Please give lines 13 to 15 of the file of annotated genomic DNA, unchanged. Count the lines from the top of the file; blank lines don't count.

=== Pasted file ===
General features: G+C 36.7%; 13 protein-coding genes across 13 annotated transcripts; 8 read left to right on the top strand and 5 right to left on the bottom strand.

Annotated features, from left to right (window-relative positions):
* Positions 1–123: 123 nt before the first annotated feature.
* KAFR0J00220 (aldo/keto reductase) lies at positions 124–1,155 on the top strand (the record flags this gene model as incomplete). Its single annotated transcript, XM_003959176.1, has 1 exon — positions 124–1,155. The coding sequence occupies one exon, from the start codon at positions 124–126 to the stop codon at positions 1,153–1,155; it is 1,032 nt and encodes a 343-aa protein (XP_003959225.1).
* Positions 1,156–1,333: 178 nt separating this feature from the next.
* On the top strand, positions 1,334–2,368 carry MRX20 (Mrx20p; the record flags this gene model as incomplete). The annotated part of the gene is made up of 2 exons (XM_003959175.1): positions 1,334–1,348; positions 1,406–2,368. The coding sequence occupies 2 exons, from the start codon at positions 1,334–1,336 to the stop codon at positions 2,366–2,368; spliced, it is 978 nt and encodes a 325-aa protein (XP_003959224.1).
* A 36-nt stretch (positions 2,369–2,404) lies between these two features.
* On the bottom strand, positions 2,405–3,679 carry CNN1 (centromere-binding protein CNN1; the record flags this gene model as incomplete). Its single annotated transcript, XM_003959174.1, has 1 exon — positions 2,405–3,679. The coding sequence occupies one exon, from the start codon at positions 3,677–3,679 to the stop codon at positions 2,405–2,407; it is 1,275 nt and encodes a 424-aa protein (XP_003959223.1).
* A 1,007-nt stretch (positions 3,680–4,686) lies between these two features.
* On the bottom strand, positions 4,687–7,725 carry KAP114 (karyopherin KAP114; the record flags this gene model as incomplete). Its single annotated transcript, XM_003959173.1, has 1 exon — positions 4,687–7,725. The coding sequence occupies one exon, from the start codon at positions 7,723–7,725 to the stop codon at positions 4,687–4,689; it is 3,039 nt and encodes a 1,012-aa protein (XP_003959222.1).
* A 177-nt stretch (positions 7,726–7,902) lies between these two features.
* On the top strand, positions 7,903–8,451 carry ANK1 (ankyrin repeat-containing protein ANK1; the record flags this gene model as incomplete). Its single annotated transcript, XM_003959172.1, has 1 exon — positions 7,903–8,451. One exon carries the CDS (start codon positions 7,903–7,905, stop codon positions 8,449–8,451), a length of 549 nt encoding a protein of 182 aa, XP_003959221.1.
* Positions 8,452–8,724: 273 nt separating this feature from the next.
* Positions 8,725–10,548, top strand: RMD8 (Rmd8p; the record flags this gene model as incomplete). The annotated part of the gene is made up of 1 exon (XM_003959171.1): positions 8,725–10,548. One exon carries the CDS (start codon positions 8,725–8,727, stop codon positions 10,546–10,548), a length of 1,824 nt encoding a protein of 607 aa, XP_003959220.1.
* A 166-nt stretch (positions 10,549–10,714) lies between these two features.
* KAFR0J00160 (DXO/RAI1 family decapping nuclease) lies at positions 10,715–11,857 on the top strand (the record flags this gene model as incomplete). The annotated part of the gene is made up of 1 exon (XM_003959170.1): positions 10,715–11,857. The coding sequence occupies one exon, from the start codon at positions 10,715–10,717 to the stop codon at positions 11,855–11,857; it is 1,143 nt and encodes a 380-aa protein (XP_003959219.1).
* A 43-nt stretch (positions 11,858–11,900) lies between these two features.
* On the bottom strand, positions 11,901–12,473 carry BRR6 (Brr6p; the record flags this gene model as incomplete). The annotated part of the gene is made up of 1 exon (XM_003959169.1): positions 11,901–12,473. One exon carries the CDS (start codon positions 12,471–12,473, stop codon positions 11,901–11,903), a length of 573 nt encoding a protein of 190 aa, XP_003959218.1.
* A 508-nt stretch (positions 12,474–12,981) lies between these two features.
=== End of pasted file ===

* Positions 8,452–8,724: 273 nt separating this feature from the next.
* Positions 8,725–10,548, top strand: RMD8 (Rmd8p; the record flags this gene model as incomplete). The annotated part of the gene is made up of 1 exon (XM_003959171.1): positions 8,725–10,548. One exon carries the CDS (start codon positions 8,725–8,727, stop codon positions 10,546–10,548), a length of 1,824 nt encoding a protein of 607 aa, XP_003959220.1.
* A 166-nt stretch (positions 10,549–10,714) lies between these two features.